For most art items such as prints, posters, photographs and related items, the custom framing job will include your choice of frame, one or more mats that go around the picture, and protective glass. Each of these is shown in the diagram below.

Frames – frames, also called moulding, are made from wood, or composites that consist of various resin-based compounds. The moulding comes in multiple designs, colours, shapes, sizes, and costs. Some mouldings are made in Canada, some in the US, and some in Asia. At Picture Source we rely on three major suppliers: Omega Moulding in Vaughn, Ontario; Larson Juhl in Mississauga, Ontario, and Michaelangelo in Montreal, Quebec. Each one offers a broad selection of mouldings.

Frames typically come in nine or ten foot lengths, also called sticks. So when we measure your picture it’s designed to give us an idea of how many sticks we’ll require. A 24 x 36 inch image for example will require two sticks (here’s the math: (24 inch width +36 inch length) = 60 inches for two sides. There are four sides so multiply by 2 = 120 inches of total perimeter length. Then multiply that by about 1.2 (or about 20%) for wastage, and you get 144 inches of total length needed, or about 12 feet. So two sticks of nine feet will be required). Mouldings are usually the most expensive component in the framing job. Note that the same general calculations apply when we’re figuring out how many sticks will be needed to stretch your canvas art. More on this below as well.

Mat Boards – mats are added to a picture to give it character and context. They can be either a single or double mat (ie. an inner and outer mat) in any one of dozens of colours. The mats are made of either a wood pulp material (called ‘alpha cellulose’), or a cotton rag material. The key to both is that they are acid free which ensures no discolouring of the perimeter of the art over time.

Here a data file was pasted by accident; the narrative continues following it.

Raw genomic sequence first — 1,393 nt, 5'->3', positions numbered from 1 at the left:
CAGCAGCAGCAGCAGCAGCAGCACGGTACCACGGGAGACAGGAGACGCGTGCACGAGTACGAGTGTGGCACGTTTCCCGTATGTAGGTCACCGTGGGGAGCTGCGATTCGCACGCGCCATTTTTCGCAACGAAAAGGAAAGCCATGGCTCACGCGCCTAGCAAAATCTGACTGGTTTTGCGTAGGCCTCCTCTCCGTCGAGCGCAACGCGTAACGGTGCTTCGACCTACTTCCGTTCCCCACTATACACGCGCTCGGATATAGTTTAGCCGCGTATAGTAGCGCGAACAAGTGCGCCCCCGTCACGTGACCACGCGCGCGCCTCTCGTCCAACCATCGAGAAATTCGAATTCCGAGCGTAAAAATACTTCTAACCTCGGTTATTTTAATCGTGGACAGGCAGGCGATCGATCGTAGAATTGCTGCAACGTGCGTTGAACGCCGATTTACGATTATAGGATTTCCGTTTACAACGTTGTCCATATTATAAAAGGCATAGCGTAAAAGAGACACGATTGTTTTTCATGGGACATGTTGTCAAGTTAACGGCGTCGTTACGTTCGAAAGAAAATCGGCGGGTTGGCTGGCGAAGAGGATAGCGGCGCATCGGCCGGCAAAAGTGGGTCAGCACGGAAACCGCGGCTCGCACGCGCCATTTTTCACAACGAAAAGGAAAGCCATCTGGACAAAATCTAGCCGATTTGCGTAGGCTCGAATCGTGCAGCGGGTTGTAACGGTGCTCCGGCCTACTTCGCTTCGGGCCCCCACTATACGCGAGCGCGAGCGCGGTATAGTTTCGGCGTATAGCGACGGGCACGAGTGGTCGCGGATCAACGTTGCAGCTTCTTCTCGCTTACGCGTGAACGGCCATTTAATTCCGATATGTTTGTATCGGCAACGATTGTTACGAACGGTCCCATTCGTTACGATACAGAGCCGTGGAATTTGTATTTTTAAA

Acid free mats are generally sufficient for most home décor type art. I have a picture that has hung on my walls for more than 40 years using a basic acid free mat and it has never discoloured. If the art is considered to be of high value, then some will choose a 100% cotton rag mat. They are considerably more expensive than standard mats, but are likely worth it when framing an expensive piece of art. 18

Glass – the primary purpose of glass (or glazing) in art framing is to physically protect the work from damaging factors such as humidity, heat, and soiling. Generally glass can be categorized across four types:

  1. Flat (or regular) glass – cost effective, and generally sufficient for most home décor wall art situations.

  2. Non-reflective glass - also called ‘museum glass’ or “optical glass” is designed to cut down on glare and reflection from any angle both of which can reduce the visibility of the art. Some types of museum glass can also filter damaging ultra-violet radiation (UV) and heat.

  3. Laminated or acrylic glass (also known as plexiglass) – this type of high strength glass is used to protect against breakage. Art framed in acrylic has become popular in recent years because it can be done without the use of a frame if desired. In addition, many
    e-commerce companies that sell art can count on less damage during shipping because acrylic is shatter-resistant, lightweight, hard, flexible, and even recyclable. It should be noted, however, that acrylic is generally more expensive than normal flat glass, often by a factor of twice the price of regular glass.

Mounting Board - the lightweight backing used to mount your artwork. It’s an important component to protect your artwork. We use an acid free matboard for mounting purposes.

Backing Paper and Hanging Hardware- the last items added to the custom frame is backing paper and hanging hardward. For best results we’ve found that using both tape and glue together will securely attach the backing paper. And once the hanging wire is on we’ll also always include a hanging hook so you’re not chasing around for that last piece of hardware once you’ve got the art at home.